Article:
Thread: Debunking Meyer and Moran

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Post by canonical September 24, 2009 (1 of 178)
Over in the BIS thread, fafnir referred to a paper by Meyer and Moran:

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> In fact, tests were conducted on RBCD vs SACD (stereo mode only) by knowledgeable people
> and was published, I believe, by a chapter of the AES. ... It is available on:

> http://drewdaniels.com/audible.pdf

> There may be some moaning and gnashing of teeth after reading, but it certainly is thought-provoking.

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Knowledgeable people? Thought-provoking? You seem a little gullible, Mr Fafnir. It only takes a little thought and a little research to unravel this puzzle ...


Short Version:
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If you go to just a little trouble, you can actually find the list of SACDs that Meyer and Moran used in their test. And, if you do so, and check them out, .... it turns out, in a case of almost absolute academic incompetence, that the authors included in their list of test SACDs many discs that are NOT hi-rez at all /// Many of their test discs are actually 1980s early digital recordings, with no more resolution than CD itself. It's almost laughable.

Their 'study' is flawed and manifestly incompetent. It is equally puzzling how this could ever have got past a referee, assuming the journal uses same?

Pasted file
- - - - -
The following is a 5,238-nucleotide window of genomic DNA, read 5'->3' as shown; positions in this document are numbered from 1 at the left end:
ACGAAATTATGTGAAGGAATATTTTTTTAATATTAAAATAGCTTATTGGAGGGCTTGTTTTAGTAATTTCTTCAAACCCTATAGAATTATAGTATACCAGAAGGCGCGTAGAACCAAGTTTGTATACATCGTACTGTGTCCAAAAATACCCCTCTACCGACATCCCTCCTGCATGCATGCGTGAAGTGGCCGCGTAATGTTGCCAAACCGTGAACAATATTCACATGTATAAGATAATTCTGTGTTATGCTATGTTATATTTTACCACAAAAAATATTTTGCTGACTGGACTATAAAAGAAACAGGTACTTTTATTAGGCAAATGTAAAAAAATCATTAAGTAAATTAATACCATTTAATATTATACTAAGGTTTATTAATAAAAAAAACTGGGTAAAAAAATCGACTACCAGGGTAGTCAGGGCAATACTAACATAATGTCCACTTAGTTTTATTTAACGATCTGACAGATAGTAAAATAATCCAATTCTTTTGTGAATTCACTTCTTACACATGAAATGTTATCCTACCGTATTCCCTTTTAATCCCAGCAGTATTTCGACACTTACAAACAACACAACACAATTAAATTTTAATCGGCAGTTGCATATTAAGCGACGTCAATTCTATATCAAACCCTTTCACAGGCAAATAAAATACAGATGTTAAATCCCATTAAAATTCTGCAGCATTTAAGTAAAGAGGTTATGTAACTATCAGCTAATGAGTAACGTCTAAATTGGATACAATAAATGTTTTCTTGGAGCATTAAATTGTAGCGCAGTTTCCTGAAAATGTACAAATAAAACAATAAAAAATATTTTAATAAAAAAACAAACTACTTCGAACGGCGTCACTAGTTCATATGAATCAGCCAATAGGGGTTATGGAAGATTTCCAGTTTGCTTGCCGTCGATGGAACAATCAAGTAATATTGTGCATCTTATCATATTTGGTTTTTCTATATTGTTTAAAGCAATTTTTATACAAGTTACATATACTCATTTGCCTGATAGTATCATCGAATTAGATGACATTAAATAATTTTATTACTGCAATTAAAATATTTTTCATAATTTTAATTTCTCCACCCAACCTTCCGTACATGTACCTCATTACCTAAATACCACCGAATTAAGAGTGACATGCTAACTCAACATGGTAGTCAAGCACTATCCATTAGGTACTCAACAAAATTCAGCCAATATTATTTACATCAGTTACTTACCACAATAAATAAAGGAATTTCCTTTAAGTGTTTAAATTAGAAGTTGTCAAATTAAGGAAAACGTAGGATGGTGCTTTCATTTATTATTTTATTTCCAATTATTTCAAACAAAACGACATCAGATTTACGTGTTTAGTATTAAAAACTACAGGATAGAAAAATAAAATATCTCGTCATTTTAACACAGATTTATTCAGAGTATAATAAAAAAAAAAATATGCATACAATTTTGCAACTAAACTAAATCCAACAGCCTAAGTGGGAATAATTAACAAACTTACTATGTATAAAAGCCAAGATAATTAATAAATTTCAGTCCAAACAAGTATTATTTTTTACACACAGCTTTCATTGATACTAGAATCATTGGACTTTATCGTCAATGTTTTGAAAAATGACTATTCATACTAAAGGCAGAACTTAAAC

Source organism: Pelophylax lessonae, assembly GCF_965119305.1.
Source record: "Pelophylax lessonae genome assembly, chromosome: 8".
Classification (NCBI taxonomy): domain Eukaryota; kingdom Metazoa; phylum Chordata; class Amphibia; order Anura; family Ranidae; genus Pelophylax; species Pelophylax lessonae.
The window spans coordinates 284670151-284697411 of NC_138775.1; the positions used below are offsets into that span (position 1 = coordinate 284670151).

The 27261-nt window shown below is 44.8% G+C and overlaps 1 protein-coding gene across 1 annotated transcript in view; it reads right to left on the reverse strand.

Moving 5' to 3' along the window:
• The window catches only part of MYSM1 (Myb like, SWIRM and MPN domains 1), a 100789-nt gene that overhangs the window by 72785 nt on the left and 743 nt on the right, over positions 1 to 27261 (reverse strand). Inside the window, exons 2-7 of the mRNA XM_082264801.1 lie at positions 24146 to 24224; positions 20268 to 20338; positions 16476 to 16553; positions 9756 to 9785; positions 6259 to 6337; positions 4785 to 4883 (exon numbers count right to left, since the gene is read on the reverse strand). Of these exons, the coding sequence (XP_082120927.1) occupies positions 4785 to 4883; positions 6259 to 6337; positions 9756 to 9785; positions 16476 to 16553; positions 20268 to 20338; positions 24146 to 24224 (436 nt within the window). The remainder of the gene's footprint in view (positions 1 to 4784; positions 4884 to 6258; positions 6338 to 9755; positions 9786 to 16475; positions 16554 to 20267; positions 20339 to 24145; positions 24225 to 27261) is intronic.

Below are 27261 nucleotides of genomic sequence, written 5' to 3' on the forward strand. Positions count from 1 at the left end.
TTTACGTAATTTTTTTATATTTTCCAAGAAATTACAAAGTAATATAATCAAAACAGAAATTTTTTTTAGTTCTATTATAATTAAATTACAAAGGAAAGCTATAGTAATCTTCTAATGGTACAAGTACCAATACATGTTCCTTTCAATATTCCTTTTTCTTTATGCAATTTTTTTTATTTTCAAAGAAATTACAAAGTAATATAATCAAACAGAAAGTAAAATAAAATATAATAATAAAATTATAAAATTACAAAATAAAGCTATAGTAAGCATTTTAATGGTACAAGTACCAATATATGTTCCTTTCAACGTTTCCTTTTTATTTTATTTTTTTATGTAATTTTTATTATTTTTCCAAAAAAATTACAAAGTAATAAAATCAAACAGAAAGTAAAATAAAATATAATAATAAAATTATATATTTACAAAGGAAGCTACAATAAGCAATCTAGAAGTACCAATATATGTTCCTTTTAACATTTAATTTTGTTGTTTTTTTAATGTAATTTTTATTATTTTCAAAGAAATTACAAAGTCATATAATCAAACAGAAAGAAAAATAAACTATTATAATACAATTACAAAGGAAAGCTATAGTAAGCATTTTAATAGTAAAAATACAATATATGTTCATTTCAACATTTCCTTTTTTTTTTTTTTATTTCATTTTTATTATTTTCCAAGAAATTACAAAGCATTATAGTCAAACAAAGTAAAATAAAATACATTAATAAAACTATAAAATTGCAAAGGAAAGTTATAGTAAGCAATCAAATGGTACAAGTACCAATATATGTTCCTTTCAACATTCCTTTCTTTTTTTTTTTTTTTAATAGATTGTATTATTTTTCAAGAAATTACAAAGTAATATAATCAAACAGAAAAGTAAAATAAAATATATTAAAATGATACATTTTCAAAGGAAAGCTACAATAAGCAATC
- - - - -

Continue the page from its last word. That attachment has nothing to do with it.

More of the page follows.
Long version
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The Meyer / Moran paper proceeds by theoretically starting with:

(a) a high-rez SACD, and then

(b) downsamples that to CD quality,

and then plays both (a) and (b) to audiences.



The difference between (a) and (b) should be:

(i) the loss of high frequency information above 20kHz (CD only supports up to 20kHz, whereas SACD theoretically supports uo to 100kHz and practically 50kHz after filtering). Even though the human ear does not hear above 20 kHz, the interplay of harmonics etc can effect frequencies which we do hear.

(ii) increased quantisation, loss of information etc from downsampling from hi-rez DSD resolution (say effectively 20 bit 192kHz) to CD quality resolution (16 bit 44.1 kHz).


The first indication of a problem with the Meyer / Moran paper is that it is fundamentally inconsistent with the earlier results of

T. Oohashi, E. Nishina, M. Honda, Y. Yonekura, Y. Fuwamoto, N. Kawai, T. Maekawa, S. Nakamura, H. Fukuyama, and H. Shibasaki. Inaudible high-frequency sounds affect brain activity: Hypersonic effect. Journal of Neurophysiology, 83(6):35483558, 2000.

http://jn.physiology.org/cgi/content/full/83/6/3548


which finds that, for subjects in double-blind tests:
*** EEG monitoring of their brain activity showed statistically significant enhancement in alpha-wave activity in their brains when the high-frequency sounds were included,

*** The subjects in the study found the sound containing the high-frequency components to be more pleasant than the same sound lacking the high-frequencies.
.